It was a hot, dry heat: the midst of a Montana summer. I'd been driving for hours, traversing the U.S. for the second time on my own. My eyes were thirsty to see something loom on the horizon: anything but the rolling hills and squat shrubs that makes up the bleak landscape of route 90. So when I spotted a grove of tall trees standing shoulder to shoulder just off the highway, I veered toward it. It turned out the only reason anyone had found to plant trees out here was for the love of the dead. It was in this cemetery, under the stream of a lone sprinkler ticking off circles, that I danced around and played in the spray like a child.
In that play I felt the release of energy stored--for any dances I'd held still for, and any songs I'd silenced in the past. As I danced I honored in my heart those buried around me, and celebrated being alive. Wet and laughing, I danced until I felt like I made some kind of dent in the deficit of love, joy and pleasure that seems all too common in life. When I stopped dancing, I sat in the middle of the empty road, eating my lunch, listening to some soulful singer-song-writer, and resolving to keep letting go of fear, welcoming joy, and being in love. This is the distillation of what my life is truly about.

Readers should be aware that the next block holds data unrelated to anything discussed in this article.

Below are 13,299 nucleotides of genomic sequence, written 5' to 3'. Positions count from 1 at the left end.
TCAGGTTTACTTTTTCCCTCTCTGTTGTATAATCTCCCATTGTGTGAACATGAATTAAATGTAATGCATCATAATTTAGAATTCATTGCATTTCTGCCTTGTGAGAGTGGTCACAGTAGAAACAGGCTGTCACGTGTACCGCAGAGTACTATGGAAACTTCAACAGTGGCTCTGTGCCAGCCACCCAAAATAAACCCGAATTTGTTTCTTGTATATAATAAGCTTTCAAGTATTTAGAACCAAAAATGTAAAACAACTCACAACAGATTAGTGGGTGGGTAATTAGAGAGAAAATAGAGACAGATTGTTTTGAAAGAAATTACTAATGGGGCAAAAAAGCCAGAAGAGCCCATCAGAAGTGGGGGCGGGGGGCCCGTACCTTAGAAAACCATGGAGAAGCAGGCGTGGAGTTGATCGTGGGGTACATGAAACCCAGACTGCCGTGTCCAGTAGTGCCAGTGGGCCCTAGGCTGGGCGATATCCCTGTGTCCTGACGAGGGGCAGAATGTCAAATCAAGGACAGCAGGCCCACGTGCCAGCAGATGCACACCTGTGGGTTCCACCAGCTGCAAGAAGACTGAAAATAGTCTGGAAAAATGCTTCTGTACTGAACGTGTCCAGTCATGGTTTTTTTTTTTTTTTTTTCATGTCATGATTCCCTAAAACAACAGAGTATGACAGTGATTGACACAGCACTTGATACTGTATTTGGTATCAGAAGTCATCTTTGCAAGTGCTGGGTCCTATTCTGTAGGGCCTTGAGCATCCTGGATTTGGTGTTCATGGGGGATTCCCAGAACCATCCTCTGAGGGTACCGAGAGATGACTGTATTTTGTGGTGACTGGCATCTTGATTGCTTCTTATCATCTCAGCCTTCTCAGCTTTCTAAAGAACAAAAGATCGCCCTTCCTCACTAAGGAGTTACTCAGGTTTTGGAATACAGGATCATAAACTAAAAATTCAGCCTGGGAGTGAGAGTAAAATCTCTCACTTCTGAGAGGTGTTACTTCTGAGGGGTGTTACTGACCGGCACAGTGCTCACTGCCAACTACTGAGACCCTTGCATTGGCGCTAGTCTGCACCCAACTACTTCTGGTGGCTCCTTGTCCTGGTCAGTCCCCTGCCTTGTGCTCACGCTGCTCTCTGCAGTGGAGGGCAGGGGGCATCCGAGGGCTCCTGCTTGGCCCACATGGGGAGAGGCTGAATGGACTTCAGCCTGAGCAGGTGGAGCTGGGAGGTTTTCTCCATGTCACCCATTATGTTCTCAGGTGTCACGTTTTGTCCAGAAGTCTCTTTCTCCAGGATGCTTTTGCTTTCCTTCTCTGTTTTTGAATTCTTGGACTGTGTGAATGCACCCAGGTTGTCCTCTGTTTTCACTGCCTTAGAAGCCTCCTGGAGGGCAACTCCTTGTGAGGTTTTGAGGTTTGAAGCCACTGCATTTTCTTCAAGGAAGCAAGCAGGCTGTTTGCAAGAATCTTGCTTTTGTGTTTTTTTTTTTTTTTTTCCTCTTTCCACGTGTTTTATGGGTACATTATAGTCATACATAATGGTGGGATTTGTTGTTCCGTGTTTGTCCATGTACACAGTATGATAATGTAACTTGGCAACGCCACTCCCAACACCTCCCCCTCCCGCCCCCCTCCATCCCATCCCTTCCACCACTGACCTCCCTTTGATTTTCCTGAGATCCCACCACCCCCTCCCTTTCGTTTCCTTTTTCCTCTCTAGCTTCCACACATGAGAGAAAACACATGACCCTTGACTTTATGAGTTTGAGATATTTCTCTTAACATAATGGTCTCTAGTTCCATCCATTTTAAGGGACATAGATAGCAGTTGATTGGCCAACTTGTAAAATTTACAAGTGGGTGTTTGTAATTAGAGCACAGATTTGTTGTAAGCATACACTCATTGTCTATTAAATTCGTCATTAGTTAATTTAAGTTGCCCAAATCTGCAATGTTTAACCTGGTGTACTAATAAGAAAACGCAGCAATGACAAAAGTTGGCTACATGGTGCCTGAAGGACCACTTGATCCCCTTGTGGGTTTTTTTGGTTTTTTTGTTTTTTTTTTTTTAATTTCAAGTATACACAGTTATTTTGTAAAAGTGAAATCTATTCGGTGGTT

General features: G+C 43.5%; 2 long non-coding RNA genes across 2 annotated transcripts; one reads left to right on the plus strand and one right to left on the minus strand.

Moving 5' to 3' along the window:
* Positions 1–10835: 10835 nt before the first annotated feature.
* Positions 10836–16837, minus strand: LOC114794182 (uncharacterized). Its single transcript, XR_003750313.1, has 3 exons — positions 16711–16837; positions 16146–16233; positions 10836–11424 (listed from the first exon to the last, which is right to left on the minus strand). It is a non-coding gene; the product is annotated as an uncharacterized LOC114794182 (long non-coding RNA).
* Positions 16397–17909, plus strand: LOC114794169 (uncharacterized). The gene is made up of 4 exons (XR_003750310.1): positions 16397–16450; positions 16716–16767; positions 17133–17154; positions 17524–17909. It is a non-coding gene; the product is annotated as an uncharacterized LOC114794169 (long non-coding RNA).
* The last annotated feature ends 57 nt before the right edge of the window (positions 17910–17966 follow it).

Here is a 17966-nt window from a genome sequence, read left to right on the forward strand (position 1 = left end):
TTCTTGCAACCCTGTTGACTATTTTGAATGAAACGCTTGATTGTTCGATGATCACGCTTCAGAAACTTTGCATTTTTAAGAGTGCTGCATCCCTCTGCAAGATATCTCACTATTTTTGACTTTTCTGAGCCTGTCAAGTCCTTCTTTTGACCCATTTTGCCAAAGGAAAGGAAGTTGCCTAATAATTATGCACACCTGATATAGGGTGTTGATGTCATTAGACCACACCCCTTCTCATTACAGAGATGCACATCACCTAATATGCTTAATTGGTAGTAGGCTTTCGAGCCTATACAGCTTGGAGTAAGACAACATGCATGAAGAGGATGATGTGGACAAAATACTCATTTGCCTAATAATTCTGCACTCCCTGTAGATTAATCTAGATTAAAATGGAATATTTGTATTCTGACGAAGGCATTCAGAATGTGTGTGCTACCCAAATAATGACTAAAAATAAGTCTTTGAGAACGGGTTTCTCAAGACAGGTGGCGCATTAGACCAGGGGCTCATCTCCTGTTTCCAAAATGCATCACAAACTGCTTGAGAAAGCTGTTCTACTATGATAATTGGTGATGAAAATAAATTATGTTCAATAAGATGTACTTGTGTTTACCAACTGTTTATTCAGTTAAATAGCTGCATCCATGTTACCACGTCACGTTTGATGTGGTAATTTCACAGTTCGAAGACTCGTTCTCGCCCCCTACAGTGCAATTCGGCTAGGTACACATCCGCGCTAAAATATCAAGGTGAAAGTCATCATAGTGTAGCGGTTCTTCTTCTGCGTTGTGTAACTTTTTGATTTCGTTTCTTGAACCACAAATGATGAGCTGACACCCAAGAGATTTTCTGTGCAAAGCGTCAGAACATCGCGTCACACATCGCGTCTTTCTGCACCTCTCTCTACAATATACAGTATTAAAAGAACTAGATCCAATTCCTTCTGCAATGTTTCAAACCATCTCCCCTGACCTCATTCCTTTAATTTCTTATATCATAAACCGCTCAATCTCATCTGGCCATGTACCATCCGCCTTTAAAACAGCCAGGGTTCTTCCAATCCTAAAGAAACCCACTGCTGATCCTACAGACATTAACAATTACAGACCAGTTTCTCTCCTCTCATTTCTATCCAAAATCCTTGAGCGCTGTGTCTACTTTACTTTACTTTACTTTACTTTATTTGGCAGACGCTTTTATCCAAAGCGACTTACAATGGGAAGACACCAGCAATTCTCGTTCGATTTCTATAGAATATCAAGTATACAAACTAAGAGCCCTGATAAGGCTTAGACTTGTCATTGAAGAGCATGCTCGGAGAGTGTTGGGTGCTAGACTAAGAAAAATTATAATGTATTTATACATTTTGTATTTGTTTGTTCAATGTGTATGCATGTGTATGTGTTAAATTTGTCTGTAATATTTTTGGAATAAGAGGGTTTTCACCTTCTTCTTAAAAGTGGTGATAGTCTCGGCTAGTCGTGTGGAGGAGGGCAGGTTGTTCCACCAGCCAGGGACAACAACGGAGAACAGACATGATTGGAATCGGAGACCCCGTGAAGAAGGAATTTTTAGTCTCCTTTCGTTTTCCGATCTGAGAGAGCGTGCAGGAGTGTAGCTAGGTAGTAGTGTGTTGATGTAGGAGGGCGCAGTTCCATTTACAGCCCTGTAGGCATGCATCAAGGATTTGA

I think our societal standards are just products of human ideas -- and I feel driven to live my life according to my own ideas, rather than allowing subset of pre-written rules define what is right for me simply out of default.
What's been the most right for me so far has blossomed forth from a drive to live authentically, to truly know who I am and operate from the highest part of my being, along with careful attention to being present in the moment. I want to keep doing expanding my awareness and my knowledge--growing, learning, experiencing; taking better risks, and finding ever more safety and comfort in my own authenticity.
pacific northwest, portland, OR, San Francisco, CA, Austin, TX, Kyoto, Japan, Ein Gedi, Kinneret, St. Thomas